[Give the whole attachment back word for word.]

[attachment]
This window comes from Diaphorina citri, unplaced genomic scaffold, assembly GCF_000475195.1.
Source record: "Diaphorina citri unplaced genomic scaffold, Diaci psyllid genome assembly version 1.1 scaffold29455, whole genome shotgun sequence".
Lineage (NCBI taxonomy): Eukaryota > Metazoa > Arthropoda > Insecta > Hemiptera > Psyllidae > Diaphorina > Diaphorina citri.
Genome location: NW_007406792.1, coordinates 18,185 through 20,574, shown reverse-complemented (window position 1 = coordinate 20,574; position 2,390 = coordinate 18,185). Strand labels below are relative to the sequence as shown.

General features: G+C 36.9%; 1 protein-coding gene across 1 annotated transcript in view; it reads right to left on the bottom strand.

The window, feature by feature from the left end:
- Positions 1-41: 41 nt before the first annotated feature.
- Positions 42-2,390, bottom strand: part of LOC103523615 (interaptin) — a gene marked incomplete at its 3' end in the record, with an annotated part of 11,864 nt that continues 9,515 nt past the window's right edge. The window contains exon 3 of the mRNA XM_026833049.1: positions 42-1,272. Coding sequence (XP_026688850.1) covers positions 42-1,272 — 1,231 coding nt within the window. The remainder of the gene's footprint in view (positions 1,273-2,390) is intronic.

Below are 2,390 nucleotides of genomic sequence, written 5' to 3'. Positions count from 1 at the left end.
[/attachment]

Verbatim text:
This window comes from Diaphorina citri, unplaced genomic scaffold, assembly GCF_000475195.1.
Source record: "Diaphorina citri unplaced genomic scaffold, Diaci psyllid genome assembly version 1.1 scaffold29455, whole genome shotgun sequence".
Lineage (NCBI taxonomy): Eukaryota > Metazoa > Arthropoda > Insecta > Hemiptera > Psyllidae > Diaphorina > Diaphorina citri.
Genome location: NW_007406792.1, coordinates 18,185 through 20,574, shown reverse-complemented (window position 1 = coordinate 20,574; position 2,390 = coordinate 18,185). Strand labels below are relative to the sequence as shown.

General features: G+C 36.9%; 1 protein-coding gene across 1 annotated transcript in view; it reads right to left on the bottom strand.

The window, feature by feature from the left end:
- Positions 1-41: 41 nt before the first annotated feature.
- Positions 42-2,390, bottom strand: part of LOC103523615 (interaptin) — a gene marked incomplete at its 3' end in the record, with an annotated part of 11,864 nt that continues 9,515 nt past the window's right edge. The window contains exon 3 of the mRNA XM_026833049.1: positions 42-1,272. Coding sequence (XP_026688850.1) covers positions 42-1,272 — 1,231 coding nt within the window. The remainder of the gene's footprint in view (positions 1,273-2,390) is intronic.

Below are 2,390 nucleotides of genomic sequence, written 5' to 3'. Positions count from 1 at the left end.